On the other hand, if you continue to use a dosage that’s too low, you may not feel anything at all, so again — observation is key. Listen to your body, you’ll soon get a feel for how CBD works for you.
In simple terms, CBD doesn’t have an official serving size.
Recommended CBD Dosage for Pain, Anxiety & Sleep
If you’re not subject to periodical drug tests at work, I would recommend a full-spectrum product because of something called the “entourage effect.” This term describes the synergy between all active ingredients in cannabis, including cannabinoids other than CBD and THC, terpenes, and other plant compounds. They’re believed to require less CBD than pure isolate to produce similar effects.
Before taking any CBD product, I advise you to consult with a physician. This is the best way to make sure the CBD or other supplements you’re taking won’t interfere with any medications you may be taking. It’s also the best way to rule out any major causes for your symptoms before starting supplementation.
This means that your “best CBD dosage” can change throughout your life, so there will never be a universal or static amount that works for you.
CBD is believed to have a range of positive physical and mental health effects. Because of this, it has become increasingly popular as a way to alleviate everything from anxiety to sleep disorders.
The dosages used in research studies vary and there is no consensus on how much should be used for specific conditions. If you do decide to try CBD, it is also important to note that there is no universally agreed upon dose. Research also suggests that people may respond differently to various dosages, so the amount that is right for your needs might vary.
The amount of CBD found in a product may depend on different factors, including the formulation and method of administration. CBD products are available in a number of different forms including oils, capsules, tablets, nasal sprays, and gummies.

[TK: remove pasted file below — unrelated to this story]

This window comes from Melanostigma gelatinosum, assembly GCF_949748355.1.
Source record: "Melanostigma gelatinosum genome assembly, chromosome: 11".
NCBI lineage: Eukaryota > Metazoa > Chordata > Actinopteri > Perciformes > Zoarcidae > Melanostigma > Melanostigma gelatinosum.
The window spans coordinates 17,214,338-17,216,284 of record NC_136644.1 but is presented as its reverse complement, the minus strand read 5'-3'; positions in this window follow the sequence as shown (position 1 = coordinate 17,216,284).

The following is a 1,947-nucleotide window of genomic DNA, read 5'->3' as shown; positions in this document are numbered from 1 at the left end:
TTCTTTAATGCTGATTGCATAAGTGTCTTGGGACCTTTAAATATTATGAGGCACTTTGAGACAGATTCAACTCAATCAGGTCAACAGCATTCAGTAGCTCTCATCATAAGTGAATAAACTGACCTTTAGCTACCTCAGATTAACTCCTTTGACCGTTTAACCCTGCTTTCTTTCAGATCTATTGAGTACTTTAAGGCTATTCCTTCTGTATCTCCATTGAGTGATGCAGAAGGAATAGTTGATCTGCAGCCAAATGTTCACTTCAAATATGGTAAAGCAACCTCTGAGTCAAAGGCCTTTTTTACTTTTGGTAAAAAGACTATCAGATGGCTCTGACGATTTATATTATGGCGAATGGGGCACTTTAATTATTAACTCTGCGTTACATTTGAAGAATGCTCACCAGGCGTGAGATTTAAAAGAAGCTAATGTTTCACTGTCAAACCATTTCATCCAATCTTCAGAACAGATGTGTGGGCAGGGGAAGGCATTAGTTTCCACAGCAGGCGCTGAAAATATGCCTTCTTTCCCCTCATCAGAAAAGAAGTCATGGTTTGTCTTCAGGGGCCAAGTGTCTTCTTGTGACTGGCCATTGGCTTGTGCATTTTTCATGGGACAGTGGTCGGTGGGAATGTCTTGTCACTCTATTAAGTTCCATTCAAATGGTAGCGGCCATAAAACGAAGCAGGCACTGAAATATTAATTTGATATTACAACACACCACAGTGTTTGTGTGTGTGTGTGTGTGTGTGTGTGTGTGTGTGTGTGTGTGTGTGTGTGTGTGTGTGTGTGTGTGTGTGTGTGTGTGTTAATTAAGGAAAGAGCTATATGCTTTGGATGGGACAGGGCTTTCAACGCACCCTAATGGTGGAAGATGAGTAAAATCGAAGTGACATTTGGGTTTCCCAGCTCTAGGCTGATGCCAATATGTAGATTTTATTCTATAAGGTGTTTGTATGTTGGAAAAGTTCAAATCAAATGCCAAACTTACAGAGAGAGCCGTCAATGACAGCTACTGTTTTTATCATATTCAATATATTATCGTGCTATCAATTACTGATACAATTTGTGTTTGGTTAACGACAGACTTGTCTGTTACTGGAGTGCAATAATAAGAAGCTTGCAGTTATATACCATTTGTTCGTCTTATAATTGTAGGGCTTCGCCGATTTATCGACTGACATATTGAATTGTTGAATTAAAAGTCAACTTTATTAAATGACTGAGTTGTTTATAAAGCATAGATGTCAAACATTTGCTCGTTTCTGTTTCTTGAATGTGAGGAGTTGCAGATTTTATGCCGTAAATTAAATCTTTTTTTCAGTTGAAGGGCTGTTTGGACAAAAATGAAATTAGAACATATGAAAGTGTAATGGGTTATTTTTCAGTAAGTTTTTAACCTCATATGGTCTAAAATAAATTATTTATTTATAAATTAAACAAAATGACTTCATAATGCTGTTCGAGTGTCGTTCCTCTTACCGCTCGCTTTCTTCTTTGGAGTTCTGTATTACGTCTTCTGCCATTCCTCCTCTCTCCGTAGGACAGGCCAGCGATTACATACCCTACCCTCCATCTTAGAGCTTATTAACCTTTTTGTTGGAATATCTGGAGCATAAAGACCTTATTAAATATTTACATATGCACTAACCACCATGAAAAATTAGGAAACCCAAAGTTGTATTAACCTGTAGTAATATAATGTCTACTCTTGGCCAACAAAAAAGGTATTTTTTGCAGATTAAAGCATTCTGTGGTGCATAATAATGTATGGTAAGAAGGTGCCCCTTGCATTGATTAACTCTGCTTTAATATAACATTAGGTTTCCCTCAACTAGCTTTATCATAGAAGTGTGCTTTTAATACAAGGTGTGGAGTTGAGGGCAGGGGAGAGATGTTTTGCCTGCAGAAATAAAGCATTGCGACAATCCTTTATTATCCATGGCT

Mislabeling appears to be a fairly common problem with CBD products. In one study, 70% of the CBD products that were sold online contained significantly more of the psychoactive ingredient THC than the label indicated.
Some recent research has generated concerns over the safety and potential long term effects of CBD. One study involved giving mice an equivalent of the maximum dose of the CBD medication Epidiolex, which is used to treat certain forms of epilepsy. The results indicated an increased risk for liver damage as well as concerns over its interaction with other medications.
Stepwise Dosing is a process by which you first establish a baseline dosage, then adjust the dosage incrementally over a set period of time (typically 3 days) until you find your effective dose.
Known for creating balance, and instilling an overall sense of well-being, many people trust CBD to help manage emotions and focus. The Grandaddy Purple and OG Kush Strains are especially popular for this effect. Unlike marijuana strains, these CBD oil strains contain 0.0% THC and will not make you high. To explore the many benefits of each of these popular strains, explore the tab labeled “Terpenes and Effects” found on each product page.
2. Will CBD Help Anxiety? – The Current Research
The evidence base is building for CBD as an effective anxiolytic (i.e. anxiety reducing agent), with some promising findings in both animal and human studies. In a research review published in 2017, Brazilian researchers concluded that, “Studies using animal models of anxiety…clearly suggest an anxiolytic-like effect of CBD.” ( REFERENCE ) Human studies have also found benefit. Surveys of CBD users, for example, have found anxiety to be one of the most common reasons people use CBD. 4 ( https://www.ncbi.nlm.nih.gov/pubmed/30014038 ) Clinical trials have also shown benefit. For example, in a 2011 clinical trial of individuals with Social Anxiety Disorder (SAD) pre-treatment with CBD was found to reduce self-reported and measurable indicators of anxiety provoked by a simulated public speaking test. In another 2011 clinical trial, also conducted among individuals with SAD, CBD decreased subjectively reported anxiety. Functional neuroimaging demonstrated that the reduction in anxiety was associated with changes in activity in limbic and paralimbic brain areas – regions of the brain thought to be associated with emotions, specifically anxiety. 5 ( https://www.ncbi.nlm.nih.gov/pubmed/20829306 ) CBD has also been shown to reduce the anxiety provoking effects of THC, when administered concurrently. 6 ( https://www.ncbi.nlm.nih.gov/pubmed/6285406 )
1. Nuss P. Anxiety disorders and GABA neurotransmission: a disturbance of modulation. Neuropsychiatr Dis Treat. 2015;11:165-175.
Scientific research indicates that CBD may help anxiety in different ways, including through interactions with receptors on nerve cells in the brain’s limbic system. The limbic system is responsible for modulating emotions, anxiety and the human stress response (fight or flight). CBD has been shown to interact with adenosine, serotonin and GABA receptors, among others. These receptors have been implicated in anxiety in both animal and human studies. 1-3 ( https://www.ncbi.nlm.nih.gov/pmc/articles/PMC4303399 /, https://www.ncbi.nlm.nih.gov/pubmed/19423077 , https://www.ncbi.nlm.nih.gov/pubmed/18508500 ).